Colonial Food Preparation and Preservation Quick Tips

by M.D. Creekmore on December 20, 2010 · 13 comments

Quest Post by Adam (elt2jv)

Inspired by recent posts about food preservation, I contacted Frank Clark, Director of Food Preparation at Colonial Williamsburg, a historic preservation museum where traditional Colonial era skills and traditions are preserved and demonstrated.

The following paraphrases and condenses our correspondence:

  • Colonial era food preservation included salt curing and smoking, pickling, and potting.
  • Potting is described as a process of slow cooking meats in crocks and sealing with melted fats or butter.
  • Vegetables were either pickled or dried.
  • Fruits were made into jellies or jams, dried or soaked in alcohol.

He had specific advice with regards to foods to be preserved: do not use meats from the grocery, as they are likely months old and will not preserve as reliably or well as fresh meat will. Colonial Williamsburg has hog-butchering every December (just missed it) including the processing of all meat and the making of traditional Virginia hams.

Books recommended for further research:

I hope some of this is useful. I know that we’re definitely taking a trip there once my kids are old enough to understand how important places like that are.

Best Regards and Merry Christmas,

Adam (elt2jv)

13 comments

shotzeedog December 20, 2010 at 12:20 pm

I too saw the Foodnetwork progam. I found it very interesting and want to visit Williamsburg to see it up close and personel. I also found the PBS series The Frontier House to be very good and even bought the companion book. In the book it has lists of items used that could be helpful. I went so far as to try to collect or recreate the items used which could also be used in a survival situation.

OhioPrepper December 20, 2010 at 2:48 pm

Adam,
Thanks for the effort. I have the Foxfire series but will most likely be checking out the other books. I normally like to get them from my local library before I purchase, but the library doesn’t seem to have any of them available, so I guess it’s time for some more research. I visited Colonial Williamsburg about 30 years ago, and it’s on my list to go back, hopefully some day. For anyone in Western PA, Ohio, or Michigan, there’s a somewhat similar venue in Dearborn Michigan, called Greenfield Village. I’ve been there quite a few times (it’s a lot closer) and it’s always a fun and educational trip.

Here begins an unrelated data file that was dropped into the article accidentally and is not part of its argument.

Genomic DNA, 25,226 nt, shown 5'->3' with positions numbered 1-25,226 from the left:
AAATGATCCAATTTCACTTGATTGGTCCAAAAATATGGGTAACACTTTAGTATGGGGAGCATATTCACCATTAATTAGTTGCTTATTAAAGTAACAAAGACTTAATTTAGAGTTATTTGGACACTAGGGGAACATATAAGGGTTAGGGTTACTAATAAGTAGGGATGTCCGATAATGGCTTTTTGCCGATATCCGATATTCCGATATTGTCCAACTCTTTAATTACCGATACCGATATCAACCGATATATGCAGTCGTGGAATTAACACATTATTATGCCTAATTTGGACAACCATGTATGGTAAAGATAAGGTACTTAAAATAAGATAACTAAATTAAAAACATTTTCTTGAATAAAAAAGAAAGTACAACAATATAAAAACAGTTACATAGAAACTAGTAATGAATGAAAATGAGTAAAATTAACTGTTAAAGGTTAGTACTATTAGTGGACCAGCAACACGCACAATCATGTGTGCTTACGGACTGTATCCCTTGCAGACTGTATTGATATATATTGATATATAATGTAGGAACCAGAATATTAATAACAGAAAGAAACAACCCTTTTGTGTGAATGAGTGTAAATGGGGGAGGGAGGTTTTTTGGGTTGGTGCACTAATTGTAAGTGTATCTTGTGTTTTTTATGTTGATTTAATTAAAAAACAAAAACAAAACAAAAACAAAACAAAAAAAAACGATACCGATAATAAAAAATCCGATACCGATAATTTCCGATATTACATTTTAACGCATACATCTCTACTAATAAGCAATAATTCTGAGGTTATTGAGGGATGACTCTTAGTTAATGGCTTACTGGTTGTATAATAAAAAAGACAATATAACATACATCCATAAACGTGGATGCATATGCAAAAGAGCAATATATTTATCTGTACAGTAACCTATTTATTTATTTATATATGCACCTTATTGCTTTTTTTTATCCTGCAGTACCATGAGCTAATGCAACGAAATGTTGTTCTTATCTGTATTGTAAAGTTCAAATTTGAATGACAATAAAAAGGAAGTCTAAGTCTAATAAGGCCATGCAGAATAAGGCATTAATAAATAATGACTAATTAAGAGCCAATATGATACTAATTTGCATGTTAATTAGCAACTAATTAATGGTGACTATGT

Rhonda Sue December 20, 2010 at 3:43 pm

Thanks for the list of books.This is knowledge we all need.Merry Christmas to all here!

Teenageprepper December 20, 2010 at 6:43 pm

Isn’t Christmas great?:) But thanks for the advice, i didn’t know that grocery meats would be less likely to store/preserve, so thanks again.

Herbalpagan December 20, 2010 at 7:05 pm

I have several of those books and they are all helpful. We went to Williamsburg and the kitchen there is a prepper’s dream! You have to go at the right time to see the kitchens really at work or to talk to anyone. The kitchen gardens are pretty cool, but the one’s at Jefferson’s estate are a bit better.
Great info!

Lint Picker (Northern California) December 20, 2010 at 7:24 pm